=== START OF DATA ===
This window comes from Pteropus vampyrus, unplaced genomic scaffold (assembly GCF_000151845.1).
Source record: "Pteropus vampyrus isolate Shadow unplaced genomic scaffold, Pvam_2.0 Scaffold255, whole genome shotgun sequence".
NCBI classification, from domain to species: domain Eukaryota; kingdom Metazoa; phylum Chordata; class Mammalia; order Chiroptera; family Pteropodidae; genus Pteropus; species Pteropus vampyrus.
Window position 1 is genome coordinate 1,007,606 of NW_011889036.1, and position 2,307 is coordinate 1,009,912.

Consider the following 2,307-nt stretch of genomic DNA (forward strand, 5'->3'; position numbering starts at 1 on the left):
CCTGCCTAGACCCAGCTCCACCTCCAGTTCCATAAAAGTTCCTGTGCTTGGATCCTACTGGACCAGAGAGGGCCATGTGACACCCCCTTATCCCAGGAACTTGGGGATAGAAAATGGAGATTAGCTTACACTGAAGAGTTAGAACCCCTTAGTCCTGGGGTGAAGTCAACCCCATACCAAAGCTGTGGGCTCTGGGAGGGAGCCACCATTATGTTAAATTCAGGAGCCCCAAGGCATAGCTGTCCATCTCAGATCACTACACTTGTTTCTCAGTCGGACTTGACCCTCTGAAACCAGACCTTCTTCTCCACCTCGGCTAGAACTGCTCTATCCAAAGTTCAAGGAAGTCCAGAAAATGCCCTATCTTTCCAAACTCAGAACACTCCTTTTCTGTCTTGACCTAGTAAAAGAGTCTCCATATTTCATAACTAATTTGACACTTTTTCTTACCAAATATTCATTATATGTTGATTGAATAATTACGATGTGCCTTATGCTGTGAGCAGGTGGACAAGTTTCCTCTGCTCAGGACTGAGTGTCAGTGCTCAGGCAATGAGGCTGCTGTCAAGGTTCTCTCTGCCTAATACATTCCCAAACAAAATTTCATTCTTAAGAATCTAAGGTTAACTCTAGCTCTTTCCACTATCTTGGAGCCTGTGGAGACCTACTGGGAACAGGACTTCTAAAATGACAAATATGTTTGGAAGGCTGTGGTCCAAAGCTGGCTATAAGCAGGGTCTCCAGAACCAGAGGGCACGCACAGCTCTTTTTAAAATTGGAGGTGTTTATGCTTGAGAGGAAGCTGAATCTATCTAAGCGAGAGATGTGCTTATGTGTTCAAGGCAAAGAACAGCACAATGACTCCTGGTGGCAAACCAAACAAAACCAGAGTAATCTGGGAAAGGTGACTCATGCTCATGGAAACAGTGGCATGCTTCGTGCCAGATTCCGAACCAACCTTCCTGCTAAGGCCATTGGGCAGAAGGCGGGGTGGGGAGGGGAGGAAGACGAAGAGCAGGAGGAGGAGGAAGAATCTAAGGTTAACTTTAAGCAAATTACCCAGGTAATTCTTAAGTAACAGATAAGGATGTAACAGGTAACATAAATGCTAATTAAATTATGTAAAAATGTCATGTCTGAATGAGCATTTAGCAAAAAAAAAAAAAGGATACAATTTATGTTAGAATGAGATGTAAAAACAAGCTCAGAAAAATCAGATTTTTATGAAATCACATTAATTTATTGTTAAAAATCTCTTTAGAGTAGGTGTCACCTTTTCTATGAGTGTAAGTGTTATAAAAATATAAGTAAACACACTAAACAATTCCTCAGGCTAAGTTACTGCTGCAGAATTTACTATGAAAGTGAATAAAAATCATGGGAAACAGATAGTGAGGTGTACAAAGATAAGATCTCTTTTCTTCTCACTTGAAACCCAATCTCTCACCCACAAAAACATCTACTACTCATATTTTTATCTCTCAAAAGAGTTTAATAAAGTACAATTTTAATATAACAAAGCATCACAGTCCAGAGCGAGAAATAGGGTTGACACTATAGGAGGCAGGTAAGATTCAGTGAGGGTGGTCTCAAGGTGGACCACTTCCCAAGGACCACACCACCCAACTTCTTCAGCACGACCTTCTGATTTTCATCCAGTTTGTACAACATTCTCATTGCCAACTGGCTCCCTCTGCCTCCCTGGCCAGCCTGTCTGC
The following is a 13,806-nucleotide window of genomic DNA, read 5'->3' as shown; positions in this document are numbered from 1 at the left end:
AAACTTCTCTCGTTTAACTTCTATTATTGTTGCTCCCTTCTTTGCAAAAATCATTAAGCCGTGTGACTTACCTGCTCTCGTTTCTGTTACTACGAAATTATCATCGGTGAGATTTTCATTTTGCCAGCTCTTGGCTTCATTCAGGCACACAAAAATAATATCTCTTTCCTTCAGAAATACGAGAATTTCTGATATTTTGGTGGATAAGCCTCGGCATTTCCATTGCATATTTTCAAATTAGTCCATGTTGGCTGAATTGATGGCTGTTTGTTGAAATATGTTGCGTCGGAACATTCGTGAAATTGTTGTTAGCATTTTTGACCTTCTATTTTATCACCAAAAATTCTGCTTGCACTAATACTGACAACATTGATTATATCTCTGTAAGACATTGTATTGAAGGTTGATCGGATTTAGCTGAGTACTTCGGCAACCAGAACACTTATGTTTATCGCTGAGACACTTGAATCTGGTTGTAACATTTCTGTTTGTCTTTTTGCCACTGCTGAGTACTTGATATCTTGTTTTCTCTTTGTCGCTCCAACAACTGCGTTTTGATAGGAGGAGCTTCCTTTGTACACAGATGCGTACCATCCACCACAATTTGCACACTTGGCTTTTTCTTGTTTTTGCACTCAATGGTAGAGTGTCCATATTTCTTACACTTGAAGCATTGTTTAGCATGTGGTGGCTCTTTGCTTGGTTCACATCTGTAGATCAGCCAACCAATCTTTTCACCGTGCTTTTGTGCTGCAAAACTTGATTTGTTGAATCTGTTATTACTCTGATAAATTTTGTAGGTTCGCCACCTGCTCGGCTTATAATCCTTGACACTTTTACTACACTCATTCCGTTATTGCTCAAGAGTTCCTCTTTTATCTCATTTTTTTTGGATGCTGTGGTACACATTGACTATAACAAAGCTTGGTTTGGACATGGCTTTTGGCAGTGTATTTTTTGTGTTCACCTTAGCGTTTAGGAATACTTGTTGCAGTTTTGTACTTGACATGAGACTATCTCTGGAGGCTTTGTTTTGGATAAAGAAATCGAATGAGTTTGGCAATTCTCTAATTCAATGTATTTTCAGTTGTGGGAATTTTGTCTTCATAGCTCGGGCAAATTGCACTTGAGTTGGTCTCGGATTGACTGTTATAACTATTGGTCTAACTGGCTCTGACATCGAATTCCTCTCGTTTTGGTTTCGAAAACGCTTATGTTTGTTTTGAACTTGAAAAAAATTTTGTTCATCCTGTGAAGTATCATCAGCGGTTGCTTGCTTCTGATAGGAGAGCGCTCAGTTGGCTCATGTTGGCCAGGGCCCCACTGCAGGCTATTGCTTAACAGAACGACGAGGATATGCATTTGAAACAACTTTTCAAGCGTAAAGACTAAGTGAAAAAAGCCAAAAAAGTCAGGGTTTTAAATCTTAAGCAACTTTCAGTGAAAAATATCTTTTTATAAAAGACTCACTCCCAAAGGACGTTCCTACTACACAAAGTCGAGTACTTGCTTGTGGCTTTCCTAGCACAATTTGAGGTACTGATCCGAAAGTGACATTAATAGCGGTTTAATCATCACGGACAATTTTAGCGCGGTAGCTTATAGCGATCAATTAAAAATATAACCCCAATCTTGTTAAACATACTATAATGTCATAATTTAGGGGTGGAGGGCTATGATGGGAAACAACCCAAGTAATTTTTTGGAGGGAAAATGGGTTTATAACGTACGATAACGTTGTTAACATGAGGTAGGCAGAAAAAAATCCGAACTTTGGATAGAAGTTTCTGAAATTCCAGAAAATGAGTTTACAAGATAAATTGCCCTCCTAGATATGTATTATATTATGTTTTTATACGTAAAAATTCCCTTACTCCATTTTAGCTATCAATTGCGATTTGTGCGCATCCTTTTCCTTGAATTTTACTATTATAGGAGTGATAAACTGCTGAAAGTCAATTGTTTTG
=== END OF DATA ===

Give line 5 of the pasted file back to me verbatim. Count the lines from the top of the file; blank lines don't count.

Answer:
Consider the following 2,307-nt stretch of genomic DNA (forward strand, 5'->3'; position numbering starts at 1 on the left):